This approach, of course, suffers from certain limitations. First, as noted, the agent carries inherent and indiscriminate cytotoxic activity. Subject to whatever degree of cell-directing specificity the antibody may provide, the cytotoxic agent may otherwise indiscriminately attack any cell it can approach. Secondly, although the activity of the cytotoxic agent is indiscriminate, it is dependent upon and limited by the ability of the agent to become internalized by the target cell.

In view of these limitations, it appeared ideal to seek to develop a conjugate, the action of which is not dependent upon an agent's innate and indiscriminate cytotoxic properties, but which instead is capable, in conjunction with the cell-fixing properties of the antibody, of utilizing one of the host's own cytotoxic mechanisms, namely, complement. This approach circumvents non-specific toxicity and avoids the need for internalization by the target cells of the cytotoxic agent.

It is to such a composition that this invention is directed. Briefly, this invention is directed to a composition comprising a molecule having binding affinity to a surface structure of a cell and a molecule having activity as a structural subunit of the stable and control resistant C3/C5 convertase. A preferred composition of this invention is one comprising an antibody directed to a cell surface constituent and coupled to cobra venom factor (CVF).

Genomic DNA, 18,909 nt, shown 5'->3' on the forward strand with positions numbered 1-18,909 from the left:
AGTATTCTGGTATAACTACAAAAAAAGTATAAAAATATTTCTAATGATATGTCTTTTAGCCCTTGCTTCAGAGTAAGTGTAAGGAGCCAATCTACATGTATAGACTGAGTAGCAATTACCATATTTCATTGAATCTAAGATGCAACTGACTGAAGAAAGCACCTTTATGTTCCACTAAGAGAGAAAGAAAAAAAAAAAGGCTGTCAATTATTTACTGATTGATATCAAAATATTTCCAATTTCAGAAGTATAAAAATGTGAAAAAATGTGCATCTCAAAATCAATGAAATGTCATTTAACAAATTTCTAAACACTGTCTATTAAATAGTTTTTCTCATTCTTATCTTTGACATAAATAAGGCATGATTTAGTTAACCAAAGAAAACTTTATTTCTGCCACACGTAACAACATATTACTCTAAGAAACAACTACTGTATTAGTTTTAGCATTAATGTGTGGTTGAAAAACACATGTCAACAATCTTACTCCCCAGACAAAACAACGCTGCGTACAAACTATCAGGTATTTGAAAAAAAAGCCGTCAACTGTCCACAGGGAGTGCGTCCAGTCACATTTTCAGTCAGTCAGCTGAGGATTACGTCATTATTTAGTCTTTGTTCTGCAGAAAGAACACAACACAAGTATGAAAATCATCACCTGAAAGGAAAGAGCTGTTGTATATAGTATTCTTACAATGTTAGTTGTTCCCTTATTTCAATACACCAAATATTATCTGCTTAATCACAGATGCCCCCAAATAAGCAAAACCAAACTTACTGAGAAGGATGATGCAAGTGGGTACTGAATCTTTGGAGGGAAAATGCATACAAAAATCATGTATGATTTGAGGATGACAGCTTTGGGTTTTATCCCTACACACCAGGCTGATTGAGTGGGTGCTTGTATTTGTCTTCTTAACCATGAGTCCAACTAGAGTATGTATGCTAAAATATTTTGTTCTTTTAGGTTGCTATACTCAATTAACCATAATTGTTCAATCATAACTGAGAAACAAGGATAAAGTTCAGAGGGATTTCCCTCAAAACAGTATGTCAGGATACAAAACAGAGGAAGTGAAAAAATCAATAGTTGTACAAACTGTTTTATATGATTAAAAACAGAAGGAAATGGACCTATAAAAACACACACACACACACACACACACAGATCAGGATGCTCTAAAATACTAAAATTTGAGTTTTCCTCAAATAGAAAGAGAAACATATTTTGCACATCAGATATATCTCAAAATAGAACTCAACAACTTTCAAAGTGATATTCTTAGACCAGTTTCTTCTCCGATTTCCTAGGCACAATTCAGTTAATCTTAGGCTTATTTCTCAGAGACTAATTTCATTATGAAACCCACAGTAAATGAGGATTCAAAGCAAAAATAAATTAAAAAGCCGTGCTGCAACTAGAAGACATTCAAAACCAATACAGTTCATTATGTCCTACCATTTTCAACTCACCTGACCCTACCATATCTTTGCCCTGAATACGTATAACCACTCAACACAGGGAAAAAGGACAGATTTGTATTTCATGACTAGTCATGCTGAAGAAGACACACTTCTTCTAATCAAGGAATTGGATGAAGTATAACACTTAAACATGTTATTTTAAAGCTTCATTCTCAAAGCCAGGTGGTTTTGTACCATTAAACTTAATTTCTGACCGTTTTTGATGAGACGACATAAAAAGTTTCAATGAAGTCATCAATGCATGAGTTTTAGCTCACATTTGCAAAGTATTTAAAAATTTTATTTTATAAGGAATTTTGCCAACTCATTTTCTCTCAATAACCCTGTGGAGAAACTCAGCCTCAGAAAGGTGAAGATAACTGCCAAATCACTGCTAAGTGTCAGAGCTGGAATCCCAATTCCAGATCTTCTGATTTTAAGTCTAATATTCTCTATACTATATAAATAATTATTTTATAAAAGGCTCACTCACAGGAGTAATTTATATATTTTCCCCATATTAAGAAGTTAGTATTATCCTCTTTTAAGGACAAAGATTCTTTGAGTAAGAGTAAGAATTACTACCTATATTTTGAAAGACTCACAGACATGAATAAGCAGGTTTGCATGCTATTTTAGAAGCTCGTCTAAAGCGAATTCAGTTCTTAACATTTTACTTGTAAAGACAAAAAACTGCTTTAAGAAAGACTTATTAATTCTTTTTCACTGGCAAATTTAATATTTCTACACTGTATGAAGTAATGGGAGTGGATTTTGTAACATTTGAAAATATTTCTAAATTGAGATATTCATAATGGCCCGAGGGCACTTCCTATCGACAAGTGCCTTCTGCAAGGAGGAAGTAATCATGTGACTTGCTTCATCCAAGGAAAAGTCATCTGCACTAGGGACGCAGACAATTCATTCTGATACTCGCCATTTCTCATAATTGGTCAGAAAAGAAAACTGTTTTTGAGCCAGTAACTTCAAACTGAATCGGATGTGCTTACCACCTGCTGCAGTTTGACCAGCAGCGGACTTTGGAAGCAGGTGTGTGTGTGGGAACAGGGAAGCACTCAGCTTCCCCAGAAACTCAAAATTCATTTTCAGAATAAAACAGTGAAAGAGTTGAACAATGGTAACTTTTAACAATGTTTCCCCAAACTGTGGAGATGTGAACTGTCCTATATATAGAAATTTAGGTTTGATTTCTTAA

Cobra venom factor (CVF) is a glycoprotein having a molecular weight of about 140,000 present in the venom of the cobra Naja naja. CVF is the structural subunit of a C3/C5 convertase of the alternative complement pathway. It appears to be immunochemically [Alper et al., Science 191, 1275-1276 (1976)] and structurally [Vogel et al., Fed. Proc. Fed. Am. Soc. Exp. Biol. 40, 1020 (abst.) (1981)] related to human C3 and C3b. CVF exhibits a C3b-like function when added to mammalian serum in that, together with factor B and in the presence of factor D and Mg++, it forms a soluble C3/C5 convertase (CVF,Bb) that efficiently initiates assembly of the membrane attack complex (MAC) of complement.

Although CVF exhibits the above actions, it is not cytotoxic per se. Instead, it has been shown, upon injection into rabbits, that CVF, upon complexing with a plasma constituent, leads to inactivation and depletion of C3 [Cochrane et al., J. Immunol. 105, 55-69 (1970); see also, Vogt et al., Hoppe-Seyler's Z. Physiol. Chem. 355, 171-183 (1974)]. However, when coupled with an antibody directed to a cell surface constituent, the complement-activating action of CVF is effective in activating the host's own cytotoxic complement mechanisms specifically against the antibody target cell.


Therefore, this invention is directed to a composition comprising a moiety having binding affinity to a surface structure of a cell and coupled to a moiety having activity as a structural subunit of C3/C5 convertase.